The last step that can make your thesis statement more persuasive and powerful is to add emphasis by showing how your view on the subject is unique. You can do this by including a description of how most people think about an issue, then combating it with your perspective.

For example, you might say, "Although smartphone technology can benefit children in some situations, it ultimately has a negative impact on children's ability to pay attention in school because it creates too many distractions, alters their creativity, and takes away their time to reflect." 

Bonus Tips for Better Writing

Knowing how to write a strong, persuasive thesis statement is an essential part of becoming a good writer. There are some other steps you can take to improve your writing, though, including these:

Read and Write Every Day

To become a better writer, you also need to become a better reader. The more you practice reading and writing, the easier it'll be for you to strengthen these skills.

Ask for Feedback

Don't be afraid of feedback from teachers, friends, or colleagues. When you get feedback on your writing, it's easier for you to learn what you can do to improve in the future.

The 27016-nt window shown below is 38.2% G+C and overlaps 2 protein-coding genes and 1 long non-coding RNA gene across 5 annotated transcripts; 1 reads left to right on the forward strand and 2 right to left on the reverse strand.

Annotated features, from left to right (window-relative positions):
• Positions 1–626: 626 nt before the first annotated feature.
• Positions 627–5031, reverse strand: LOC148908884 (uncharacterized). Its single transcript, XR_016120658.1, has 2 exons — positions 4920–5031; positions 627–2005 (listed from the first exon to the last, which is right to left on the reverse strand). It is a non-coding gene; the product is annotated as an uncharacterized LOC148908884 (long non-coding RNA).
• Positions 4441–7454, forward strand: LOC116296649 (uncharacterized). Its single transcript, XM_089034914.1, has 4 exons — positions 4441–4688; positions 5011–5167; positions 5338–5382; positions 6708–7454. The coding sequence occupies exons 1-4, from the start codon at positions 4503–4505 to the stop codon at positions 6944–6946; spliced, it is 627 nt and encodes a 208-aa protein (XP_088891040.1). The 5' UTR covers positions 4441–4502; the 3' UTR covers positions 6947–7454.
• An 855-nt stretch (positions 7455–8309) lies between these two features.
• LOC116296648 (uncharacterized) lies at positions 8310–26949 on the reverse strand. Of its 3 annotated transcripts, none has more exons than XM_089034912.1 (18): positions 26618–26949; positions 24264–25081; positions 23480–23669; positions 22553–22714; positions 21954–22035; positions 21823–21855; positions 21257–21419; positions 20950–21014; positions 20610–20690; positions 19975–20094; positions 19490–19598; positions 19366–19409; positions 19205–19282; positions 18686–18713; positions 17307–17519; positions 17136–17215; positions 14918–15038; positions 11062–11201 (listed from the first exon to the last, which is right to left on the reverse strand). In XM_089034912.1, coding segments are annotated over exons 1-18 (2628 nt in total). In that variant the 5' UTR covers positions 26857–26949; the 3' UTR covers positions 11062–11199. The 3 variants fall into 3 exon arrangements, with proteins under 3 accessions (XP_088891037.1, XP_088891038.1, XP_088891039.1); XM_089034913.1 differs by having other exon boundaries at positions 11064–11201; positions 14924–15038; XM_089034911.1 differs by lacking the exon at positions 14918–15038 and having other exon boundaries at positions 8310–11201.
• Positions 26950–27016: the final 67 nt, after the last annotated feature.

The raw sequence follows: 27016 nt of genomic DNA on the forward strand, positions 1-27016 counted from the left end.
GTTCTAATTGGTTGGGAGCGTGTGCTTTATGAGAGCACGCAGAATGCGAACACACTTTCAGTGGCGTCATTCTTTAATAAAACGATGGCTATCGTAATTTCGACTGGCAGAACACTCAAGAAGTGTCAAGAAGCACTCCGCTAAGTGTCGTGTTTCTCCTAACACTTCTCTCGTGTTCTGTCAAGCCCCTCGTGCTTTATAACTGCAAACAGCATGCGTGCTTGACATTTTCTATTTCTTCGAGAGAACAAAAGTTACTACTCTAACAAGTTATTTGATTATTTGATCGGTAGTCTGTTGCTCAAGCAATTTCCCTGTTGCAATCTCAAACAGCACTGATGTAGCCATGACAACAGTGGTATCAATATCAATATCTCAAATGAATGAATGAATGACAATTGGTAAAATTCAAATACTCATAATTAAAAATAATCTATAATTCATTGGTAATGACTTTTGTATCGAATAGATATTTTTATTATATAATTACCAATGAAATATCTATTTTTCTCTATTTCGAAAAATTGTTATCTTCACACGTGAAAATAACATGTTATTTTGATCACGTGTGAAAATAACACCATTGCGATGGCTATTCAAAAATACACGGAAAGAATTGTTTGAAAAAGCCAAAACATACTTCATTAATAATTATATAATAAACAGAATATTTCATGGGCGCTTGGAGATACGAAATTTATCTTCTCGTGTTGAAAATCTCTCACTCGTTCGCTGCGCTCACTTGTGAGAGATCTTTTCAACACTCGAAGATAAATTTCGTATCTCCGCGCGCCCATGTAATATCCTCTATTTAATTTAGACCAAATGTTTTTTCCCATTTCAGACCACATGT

Always Check for Plagiarism

It doesn't matter what kind of project you're writing or how close to the deadline you are. Plagiarism is always a bad idea.

If you have concerns about whether your writing is 100 percent unique, you can read more here on how to avoid plagiarism. 

Start Working on Your Thesis Statement Today

If you're not a very confident or experienced writer, the idea of coming up with a persuasive thesis statement can be pretty daunting. The more you practice, though, the easier it'll become.

Follow these guidelines and you'll be well on your way to becoming a great thesis writer (and a great writer in general).

Are you looking for more writing advice or tips that can help you through your academic career? If so, visit the Education section of our site today to keep learning.